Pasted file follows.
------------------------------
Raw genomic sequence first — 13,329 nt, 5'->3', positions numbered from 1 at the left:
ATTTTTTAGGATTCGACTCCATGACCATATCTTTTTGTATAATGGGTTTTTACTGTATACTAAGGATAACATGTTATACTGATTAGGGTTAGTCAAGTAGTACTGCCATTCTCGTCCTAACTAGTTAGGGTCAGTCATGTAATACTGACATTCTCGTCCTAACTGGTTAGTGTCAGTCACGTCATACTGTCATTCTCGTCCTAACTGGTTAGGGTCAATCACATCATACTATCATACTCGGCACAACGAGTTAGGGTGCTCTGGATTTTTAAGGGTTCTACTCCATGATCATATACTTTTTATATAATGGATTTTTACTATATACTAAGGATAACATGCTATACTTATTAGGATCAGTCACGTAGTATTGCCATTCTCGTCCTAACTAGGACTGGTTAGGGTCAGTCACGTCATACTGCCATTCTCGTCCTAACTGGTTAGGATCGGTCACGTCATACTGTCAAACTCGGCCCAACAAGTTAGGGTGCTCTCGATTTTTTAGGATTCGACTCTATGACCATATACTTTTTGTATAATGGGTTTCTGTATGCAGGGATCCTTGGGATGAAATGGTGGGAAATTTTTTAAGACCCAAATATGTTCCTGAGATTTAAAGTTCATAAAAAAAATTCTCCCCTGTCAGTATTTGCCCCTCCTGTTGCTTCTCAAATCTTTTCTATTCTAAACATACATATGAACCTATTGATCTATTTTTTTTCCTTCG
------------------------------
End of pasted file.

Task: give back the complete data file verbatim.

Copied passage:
Raw genomic sequence first — 13,329 nt, 5'->3', positions numbered from 1 at the left:
ATTTTTTAGGATTCGACTCCATGACCATATCTTTTTGTATAATGGGTTTTTACTGTATACTAAGGATAACATGTTATACTGATTAGGGTTAGTCAAGTAGTACTGCCATTCTCGTCCTAACTAGTTAGGGTCAGTCATGTAATACTGACATTCTCGTCCTAACTGGTTAGTGTCAGTCACGTCATACTGTCATTCTCGTCCTAACTGGTTAGGGTCAATCACATCATACTATCATACTCGGCACAACGAGTTAGGGTGCTCTGGATTTTTAAGGGTTCTACTCCATGATCATATACTTTTTATATAATGGATTTTTACTATATACTAAGGATAACATGCTATACTTATTAGGATCAGTCACGTAGTATTGCCATTCTCGTCCTAACTAGGACTGGTTAGGGTCAGTCACGTCATACTGCCATTCTCGTCCTAACTGGTTAGGATCGGTCACGTCATACTGTCAAACTCGGCCCAACAAGTTAGGGTGCTCTCGATTTTTTAGGATTCGACTCTATGACCATATACTTTTTGTATAATGGGTTTCTGTATGCAGGGATCCTTGGGATGAAATGGTGGGAAATTTTTTAAGACCCAAATATGTTCCTGAGATTTAAAGTTCATAAAAAAAATTCTCCCCTGTCAGTATTTGCCCCTCCTGTTGCTTCTCAAATCTTTTCTATTCTAAACATACATATGAACCTATTGATCTATTTTTTTTCCTTCG